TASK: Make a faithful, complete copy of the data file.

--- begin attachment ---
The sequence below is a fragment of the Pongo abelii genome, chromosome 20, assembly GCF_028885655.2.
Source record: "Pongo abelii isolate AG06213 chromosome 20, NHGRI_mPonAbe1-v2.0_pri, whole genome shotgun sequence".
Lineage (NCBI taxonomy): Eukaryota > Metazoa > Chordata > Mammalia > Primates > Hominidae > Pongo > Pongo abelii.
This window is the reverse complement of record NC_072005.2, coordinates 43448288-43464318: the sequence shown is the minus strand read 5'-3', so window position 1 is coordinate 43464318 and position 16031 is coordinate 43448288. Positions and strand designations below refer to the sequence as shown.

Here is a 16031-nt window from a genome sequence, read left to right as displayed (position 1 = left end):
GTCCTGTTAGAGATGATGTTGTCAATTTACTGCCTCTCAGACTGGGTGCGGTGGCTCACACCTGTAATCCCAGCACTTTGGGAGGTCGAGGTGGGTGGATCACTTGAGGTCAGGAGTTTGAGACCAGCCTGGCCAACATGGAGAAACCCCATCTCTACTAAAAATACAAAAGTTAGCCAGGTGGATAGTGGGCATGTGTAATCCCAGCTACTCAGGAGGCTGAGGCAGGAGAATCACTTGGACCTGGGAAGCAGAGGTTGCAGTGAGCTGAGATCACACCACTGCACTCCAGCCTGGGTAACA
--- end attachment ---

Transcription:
The sequence below is a fragment of the Pongo abelii genome, chromosome 20, assembly GCF_028885655.2.
Source record: "Pongo abelii isolate AG06213 chromosome 20, NHGRI_mPonAbe1-v2.0_pri, whole genome shotgun sequence".
Lineage (NCBI taxonomy): Eukaryota > Metazoa > Chordata > Mammalia > Primates > Hominidae > Pongo > Pongo abelii.
This window is the reverse complement of record NC_072005.2, coordinates 43448288-43464318: the sequence shown is the minus strand read 5'-3', so window position 1 is coordinate 43464318 and position 16031 is coordinate 43448288. Positions and strand designations below refer to the sequence as shown.

Here is a 16031-nt window from a genome sequence, read left to right as displayed (position 1 = left end):
GTCCTGTTAGAGATGATGTTGTCAATTTACTGCCTCTCAGACTGGGTGCGGTGGCTCACACCTGTAATCCCAGCACTTTGGGAGGTCGAGGTGGGTGGATCACTTGAGGTCAGGAGTTTGAGACCAGCCTGGCCAACATGGAGAAACCCCATCTCTACTAAAAATACAAAAGTTAGCCAGGTGGATAGTGGGCATGTGTAATCCCAGCTACTCAGGAGGCTGAGGCAGGAGAATCACTTGGACCTGGGAAGCAGAGGTTGCAGTGAGCTGAGATCACACCACTGCACTCCAGCCTGGGTAACA